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Self-raising power

Are the standards attained by most pupils in English schools declining or improving? Many are in no doubt that they are declining. Both the National Foundation for Educational Research and the Secondary Heads Association last year drew attention to a perceived fall in reading levels. Yet, over recent years, GCSE results have been rising steadily and the number of pupils going on to further and higher education has increased dramatically. So what is going on?

While everyone expects a clear answer to this question, the truth is that it is impossible to give one. First, comparing results from year to year is surprisingly complex. Even with identical exam formats it is impossible to guarantee that questions are of exactly the same difficulty from one year to another. Second, there probably is no single trend - up or down.

Some pupils, in some schools, are performing considerably better that their earlier counterparts, other pupils, in less effective schools, are doing worse. The variation in reading scores identified in the NFER study Reading in recession supports such a view, as does close analysis of last year's school-by-school GCSE results. The existence of contradictory trends should not surprise us. Both crime statistics and economic indicators frequently puzzle experts and make valid overall conclusions impossible, why should educational trends be easier to interpret?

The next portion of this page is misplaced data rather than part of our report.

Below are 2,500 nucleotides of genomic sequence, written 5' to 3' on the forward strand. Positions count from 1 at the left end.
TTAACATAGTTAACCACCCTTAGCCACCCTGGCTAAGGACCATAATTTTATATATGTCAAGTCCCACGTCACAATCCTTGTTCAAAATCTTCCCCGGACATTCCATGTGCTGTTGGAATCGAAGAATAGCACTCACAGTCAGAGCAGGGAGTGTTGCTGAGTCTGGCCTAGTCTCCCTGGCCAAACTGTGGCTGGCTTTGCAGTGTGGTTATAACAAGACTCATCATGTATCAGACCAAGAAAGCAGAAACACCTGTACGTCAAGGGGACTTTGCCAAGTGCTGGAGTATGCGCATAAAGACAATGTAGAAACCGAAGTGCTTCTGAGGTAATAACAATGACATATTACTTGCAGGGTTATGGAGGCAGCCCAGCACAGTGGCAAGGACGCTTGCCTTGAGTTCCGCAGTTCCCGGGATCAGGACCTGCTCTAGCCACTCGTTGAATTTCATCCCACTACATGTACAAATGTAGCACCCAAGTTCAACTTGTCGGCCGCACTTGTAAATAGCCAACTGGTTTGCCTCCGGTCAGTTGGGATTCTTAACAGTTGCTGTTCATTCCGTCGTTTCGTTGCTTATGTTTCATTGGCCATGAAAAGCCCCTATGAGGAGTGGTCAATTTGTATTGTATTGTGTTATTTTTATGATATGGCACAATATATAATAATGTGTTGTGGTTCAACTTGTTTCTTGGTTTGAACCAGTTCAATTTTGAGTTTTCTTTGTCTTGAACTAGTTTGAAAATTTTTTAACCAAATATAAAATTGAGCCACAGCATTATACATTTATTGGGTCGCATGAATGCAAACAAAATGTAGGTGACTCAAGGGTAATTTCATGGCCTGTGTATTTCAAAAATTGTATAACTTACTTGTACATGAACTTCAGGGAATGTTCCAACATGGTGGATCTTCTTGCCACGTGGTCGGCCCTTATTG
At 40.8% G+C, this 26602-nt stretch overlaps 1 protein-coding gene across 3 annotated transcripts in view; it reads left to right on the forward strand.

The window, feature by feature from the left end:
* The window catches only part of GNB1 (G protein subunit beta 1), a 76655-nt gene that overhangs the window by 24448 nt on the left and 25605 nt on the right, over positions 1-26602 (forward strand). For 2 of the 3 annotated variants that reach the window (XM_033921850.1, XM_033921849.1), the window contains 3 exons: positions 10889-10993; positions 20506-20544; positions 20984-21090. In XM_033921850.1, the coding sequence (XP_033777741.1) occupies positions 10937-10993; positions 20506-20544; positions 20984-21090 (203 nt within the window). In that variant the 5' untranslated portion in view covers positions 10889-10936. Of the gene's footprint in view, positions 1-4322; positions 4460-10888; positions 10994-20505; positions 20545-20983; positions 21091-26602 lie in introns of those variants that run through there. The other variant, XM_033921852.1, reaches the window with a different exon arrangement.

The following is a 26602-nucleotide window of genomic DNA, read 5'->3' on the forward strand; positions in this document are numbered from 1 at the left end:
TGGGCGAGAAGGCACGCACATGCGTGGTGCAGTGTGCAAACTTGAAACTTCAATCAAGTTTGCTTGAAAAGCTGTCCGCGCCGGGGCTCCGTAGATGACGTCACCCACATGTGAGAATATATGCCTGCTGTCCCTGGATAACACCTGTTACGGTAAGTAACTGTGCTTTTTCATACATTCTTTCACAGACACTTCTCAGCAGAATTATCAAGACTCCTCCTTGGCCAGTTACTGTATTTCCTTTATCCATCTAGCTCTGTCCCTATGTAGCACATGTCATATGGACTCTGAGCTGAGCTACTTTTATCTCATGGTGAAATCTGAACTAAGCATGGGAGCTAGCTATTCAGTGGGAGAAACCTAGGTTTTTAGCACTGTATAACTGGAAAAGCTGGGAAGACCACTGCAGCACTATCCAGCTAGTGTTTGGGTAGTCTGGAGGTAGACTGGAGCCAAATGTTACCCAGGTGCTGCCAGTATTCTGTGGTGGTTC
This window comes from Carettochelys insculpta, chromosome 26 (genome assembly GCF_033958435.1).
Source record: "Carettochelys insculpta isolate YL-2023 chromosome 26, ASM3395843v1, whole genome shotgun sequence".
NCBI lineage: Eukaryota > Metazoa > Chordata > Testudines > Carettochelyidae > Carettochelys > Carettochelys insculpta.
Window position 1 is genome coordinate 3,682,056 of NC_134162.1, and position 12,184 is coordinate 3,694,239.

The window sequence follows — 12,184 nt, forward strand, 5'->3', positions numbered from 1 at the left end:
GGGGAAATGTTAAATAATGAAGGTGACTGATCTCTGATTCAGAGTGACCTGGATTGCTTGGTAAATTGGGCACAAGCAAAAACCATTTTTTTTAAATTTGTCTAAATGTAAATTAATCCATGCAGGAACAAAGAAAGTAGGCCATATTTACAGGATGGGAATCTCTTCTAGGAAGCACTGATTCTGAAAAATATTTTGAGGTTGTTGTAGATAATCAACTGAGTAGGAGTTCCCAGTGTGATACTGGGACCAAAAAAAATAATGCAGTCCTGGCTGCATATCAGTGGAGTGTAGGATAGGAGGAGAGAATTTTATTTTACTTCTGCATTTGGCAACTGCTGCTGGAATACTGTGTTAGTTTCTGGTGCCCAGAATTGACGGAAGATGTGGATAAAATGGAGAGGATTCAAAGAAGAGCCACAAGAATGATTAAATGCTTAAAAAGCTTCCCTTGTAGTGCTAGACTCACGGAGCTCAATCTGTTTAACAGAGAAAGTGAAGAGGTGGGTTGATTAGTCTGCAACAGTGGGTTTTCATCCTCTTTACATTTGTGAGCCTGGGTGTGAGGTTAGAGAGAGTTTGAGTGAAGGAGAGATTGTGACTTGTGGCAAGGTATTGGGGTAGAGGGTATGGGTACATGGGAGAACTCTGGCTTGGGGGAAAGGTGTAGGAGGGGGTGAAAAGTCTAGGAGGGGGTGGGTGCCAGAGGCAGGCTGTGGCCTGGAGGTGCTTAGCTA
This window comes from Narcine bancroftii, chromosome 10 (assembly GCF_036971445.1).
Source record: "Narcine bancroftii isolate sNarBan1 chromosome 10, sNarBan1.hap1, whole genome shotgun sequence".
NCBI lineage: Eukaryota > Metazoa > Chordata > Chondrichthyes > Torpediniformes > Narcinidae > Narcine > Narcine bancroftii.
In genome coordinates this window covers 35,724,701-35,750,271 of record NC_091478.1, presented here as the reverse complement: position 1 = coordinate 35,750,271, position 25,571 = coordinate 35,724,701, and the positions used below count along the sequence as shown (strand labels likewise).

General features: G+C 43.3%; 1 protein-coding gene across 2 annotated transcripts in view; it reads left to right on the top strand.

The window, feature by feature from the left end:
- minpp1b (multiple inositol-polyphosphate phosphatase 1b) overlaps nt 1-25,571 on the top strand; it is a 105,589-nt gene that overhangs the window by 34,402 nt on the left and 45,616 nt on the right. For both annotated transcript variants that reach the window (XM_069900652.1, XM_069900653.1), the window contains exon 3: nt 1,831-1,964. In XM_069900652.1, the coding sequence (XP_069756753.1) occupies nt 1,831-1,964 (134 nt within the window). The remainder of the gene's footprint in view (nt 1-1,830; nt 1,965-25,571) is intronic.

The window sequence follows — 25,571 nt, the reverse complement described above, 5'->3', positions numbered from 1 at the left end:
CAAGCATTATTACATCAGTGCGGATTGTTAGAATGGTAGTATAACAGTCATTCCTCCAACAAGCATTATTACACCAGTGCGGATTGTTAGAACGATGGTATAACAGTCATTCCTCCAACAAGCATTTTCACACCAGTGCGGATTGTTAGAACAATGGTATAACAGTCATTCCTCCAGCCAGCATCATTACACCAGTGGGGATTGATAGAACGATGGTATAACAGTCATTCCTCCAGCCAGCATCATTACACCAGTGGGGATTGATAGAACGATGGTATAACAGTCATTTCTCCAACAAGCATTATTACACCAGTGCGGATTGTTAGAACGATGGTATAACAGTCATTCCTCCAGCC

Whether standards are slipping, remaining the same or improving is not the point. What matters - according to educationists as well as their critics - is that pupils in English schools start to reach considerably higher levels so that they can compete successfully with young people educated elsewhere. I also believe it is imperative that the long tail of underachievers, currently failing in or dropping out of, school be reduced if we are to have any hope of avoiding a disaffected underclass.

The recent changes can be seen as part of a world-wide pattern of school improvement initiated by governments of differing political persuasions. School improvement is a generic term for a broad range of approaches which seek to improve the learning opportunities of pupils and to raise the standards of their achievement. It is based on the application of knowledge gleaned, over the past 20 years, from the research into school effectiveness.

School improvement combines concern about the achievement of individual pupils with a recognition of the need for school change. It does not favour the creation of a recipe book because it recognises that most schools are too complex for such simplistic approaches, but school improvement programmes commonly include: * charting the school's strengths and weaknesses; * listening to the views of pupils, parents and employers; * agreeing ambitious, yet realistic, targets; * planning and implementing changes in school management; * experimenting with changes in classroom teaching; * systematically checking on how well the changes have worked; For an individual school, such initiatives bring staff and governors together in a task of continuous improvement ideally long before - but sometimes after - an inspection by the Office for Standards in Education. In such cases schools can now receive money from the Grants for Education Support and Training fund to implement the inspectors' main recommendations.

Increasingly help is sought from outside. Some schools look to their local education authorities to provide it, others turn to university or independent consultants. Many schools have benefited from the data analyses provided by researchers at various British universities (John Gray, David Jesson and Carol Fitzgibbon) and many of my colleagues at London University's Institute of Education. The school improvement centre at Bath University, the new Sheffield Centre and the institute are all working on a host of improvement projects. For the few schools found at inspection to be failing to deliver an acceptable standard, the special measures regime is proving effective with more than two-thirds recovering fairly rapidly.